what is it?
No matter what part of the steer it comes froml, beef is made up of muscle, connective tissue, and fat. Most of what you see is the soft, dense muscle. Cuts with large amounts of connective tissue tend to be tougher. Fat can appear in thick layers over muscles and also as fine marbling between muscle fibers. When finely marbled fat melts during cooking, it enhances tenderness and adds succulence.
how to choose:
Sorting out Beef Labels: Here's what some of the most common terms mean:
- Grass-fed - All cattle eat a natural diet of grass at the beginning of their lives. The question is whether the animal was switched to grain to fatten up before slaughter, or whether it continued to eat grass and hay throughout its life. From a health standpoint, exclusively grass-fed beef has more nutrients and less saturated fat, lower rates of the dangerous E. coli O157:H7 bacteria, and no risk of mad cow disease. From a flavor perspective, it's leaner than conventional beef, and it's less forgiving if overcooked; aim for rare or medium rare. Look for terms like "100% grass-fed" or "grass-finished" or for another third-party verifier, such as the American Grassfed Association (whose standards are stricter than those of the USDA).
- Organic - Beef that carries the USDA organic logo has met the department's standards, which prohibit the use of growth hormones, antibiotics, genetically modified feed, and animal byproducts, among other things. The standards do not require a grass-only diet; the animal may be fed organic grain.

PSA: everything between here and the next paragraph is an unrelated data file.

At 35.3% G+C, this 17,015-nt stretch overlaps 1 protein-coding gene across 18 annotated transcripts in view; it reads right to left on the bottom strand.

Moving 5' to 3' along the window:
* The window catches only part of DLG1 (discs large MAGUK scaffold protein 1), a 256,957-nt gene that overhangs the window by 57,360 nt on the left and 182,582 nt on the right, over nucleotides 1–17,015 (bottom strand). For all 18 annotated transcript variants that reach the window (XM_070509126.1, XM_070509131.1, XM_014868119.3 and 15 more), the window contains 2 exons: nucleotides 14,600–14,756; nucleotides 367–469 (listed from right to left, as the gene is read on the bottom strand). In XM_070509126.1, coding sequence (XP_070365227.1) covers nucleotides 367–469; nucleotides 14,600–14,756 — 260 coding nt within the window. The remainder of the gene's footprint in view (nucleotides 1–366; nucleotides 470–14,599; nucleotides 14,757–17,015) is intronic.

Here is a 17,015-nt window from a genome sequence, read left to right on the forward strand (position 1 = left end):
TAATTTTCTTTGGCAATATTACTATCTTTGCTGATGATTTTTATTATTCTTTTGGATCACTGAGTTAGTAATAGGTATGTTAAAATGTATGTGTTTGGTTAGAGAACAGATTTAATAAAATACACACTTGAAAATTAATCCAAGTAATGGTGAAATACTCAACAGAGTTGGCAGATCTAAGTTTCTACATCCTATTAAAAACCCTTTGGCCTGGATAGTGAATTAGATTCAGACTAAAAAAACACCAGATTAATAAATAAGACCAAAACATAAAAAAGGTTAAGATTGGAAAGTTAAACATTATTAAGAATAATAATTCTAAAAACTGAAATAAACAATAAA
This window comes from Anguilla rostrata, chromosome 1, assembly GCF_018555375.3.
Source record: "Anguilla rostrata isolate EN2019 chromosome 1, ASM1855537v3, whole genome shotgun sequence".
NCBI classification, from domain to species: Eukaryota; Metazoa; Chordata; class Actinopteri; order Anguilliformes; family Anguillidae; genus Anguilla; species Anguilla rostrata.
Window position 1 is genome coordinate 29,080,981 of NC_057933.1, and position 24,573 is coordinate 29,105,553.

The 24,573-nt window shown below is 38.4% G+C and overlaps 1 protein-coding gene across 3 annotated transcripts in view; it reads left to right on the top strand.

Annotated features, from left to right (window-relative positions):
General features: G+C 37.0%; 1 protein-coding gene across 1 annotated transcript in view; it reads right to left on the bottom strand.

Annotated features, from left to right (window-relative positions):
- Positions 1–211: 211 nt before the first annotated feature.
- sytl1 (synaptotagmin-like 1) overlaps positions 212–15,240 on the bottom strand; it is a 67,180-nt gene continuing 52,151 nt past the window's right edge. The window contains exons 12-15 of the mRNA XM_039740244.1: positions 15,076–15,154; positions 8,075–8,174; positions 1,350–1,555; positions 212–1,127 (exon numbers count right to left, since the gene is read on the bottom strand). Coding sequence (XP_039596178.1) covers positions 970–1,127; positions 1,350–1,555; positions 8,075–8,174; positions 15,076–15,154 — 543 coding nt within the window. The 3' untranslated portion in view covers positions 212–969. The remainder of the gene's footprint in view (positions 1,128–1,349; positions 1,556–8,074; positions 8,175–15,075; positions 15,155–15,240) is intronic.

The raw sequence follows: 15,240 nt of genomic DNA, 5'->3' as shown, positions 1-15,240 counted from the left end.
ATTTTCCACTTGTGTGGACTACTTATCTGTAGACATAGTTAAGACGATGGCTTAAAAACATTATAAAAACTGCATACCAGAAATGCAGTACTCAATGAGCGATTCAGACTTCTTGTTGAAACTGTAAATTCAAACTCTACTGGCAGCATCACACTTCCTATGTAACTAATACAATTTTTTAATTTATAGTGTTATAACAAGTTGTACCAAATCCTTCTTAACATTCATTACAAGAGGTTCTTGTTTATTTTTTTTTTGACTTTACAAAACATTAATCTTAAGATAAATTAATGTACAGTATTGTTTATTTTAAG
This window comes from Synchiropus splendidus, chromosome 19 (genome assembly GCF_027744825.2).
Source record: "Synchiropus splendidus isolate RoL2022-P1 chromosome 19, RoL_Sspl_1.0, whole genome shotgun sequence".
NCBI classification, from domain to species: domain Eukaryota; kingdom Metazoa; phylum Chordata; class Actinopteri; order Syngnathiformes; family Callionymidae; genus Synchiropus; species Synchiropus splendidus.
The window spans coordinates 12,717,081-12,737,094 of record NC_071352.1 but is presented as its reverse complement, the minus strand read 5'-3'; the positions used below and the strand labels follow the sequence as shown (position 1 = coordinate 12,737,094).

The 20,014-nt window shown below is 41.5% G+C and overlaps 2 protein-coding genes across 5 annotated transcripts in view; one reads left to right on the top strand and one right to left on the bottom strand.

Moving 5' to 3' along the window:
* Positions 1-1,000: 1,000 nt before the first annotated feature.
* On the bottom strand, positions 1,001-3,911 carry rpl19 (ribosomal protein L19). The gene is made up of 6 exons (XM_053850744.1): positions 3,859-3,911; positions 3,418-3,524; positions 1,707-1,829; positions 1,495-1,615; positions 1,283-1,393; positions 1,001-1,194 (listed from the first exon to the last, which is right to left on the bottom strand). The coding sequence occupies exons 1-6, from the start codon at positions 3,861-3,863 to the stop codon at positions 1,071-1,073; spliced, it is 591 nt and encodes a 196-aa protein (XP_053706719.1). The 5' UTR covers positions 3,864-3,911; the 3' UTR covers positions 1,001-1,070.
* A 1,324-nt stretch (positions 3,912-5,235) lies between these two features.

- Free-range or free-roaming - These terms have no legal definition when applied to beef (though they do for poultry). While they suggest, at minimum, that the animal had access to the outdoors, there are no standards that producers need to follow.
- Raised without antibiotics - This implies just what it says: that antibiotics were not given to the cows. The producer must submit documentation supporting the claim, but unless otherwise noted, it isn't independently verified.
- No hormones administered - This suggests that the animal received no growth-stimulating hormones. The producer must submit documentation supporting the claim, but unless otherwise noted, it isn't third-party verified.
- Natural - As defined by the USDA, "natural" or "all-natural" beef has been minimally processed and contains no preservatives or artificial ingredients. Since virtually all fresh beef conforms to these standards, the term has no real significance.
- Naturally raised - The USDA is working on a new standard for naturally raised beef that would prohibit the use of hormones, antibiotics, and animal byproducts but might not address other production concerns, such as animal welfare, diet, or access to pasture. Once the final standard is released, you may start to see this term accompanied by the USDA "process verified" shield. However, the program will be voluntary, so producers may use the term even without verification.
how to prep:
The trick to getting good results when cooking beef is deciding at the outset what sort of treatment the meat needs.
Tender cuts with little connective tissue can take high, dry heat. Steaks and other small, tender cuts take well to grilling and pan searing. Larger cuts like prime rib are good candidates for roasting.
Tougher cuts with lots of connective tissue do best with gentle, moist heat and lots of time, during which the connective tissue breaks down into gelatin, giving the dish a silky texture. Long-cooking stews and braises are ideal for cuts like beef brisket and short ribs.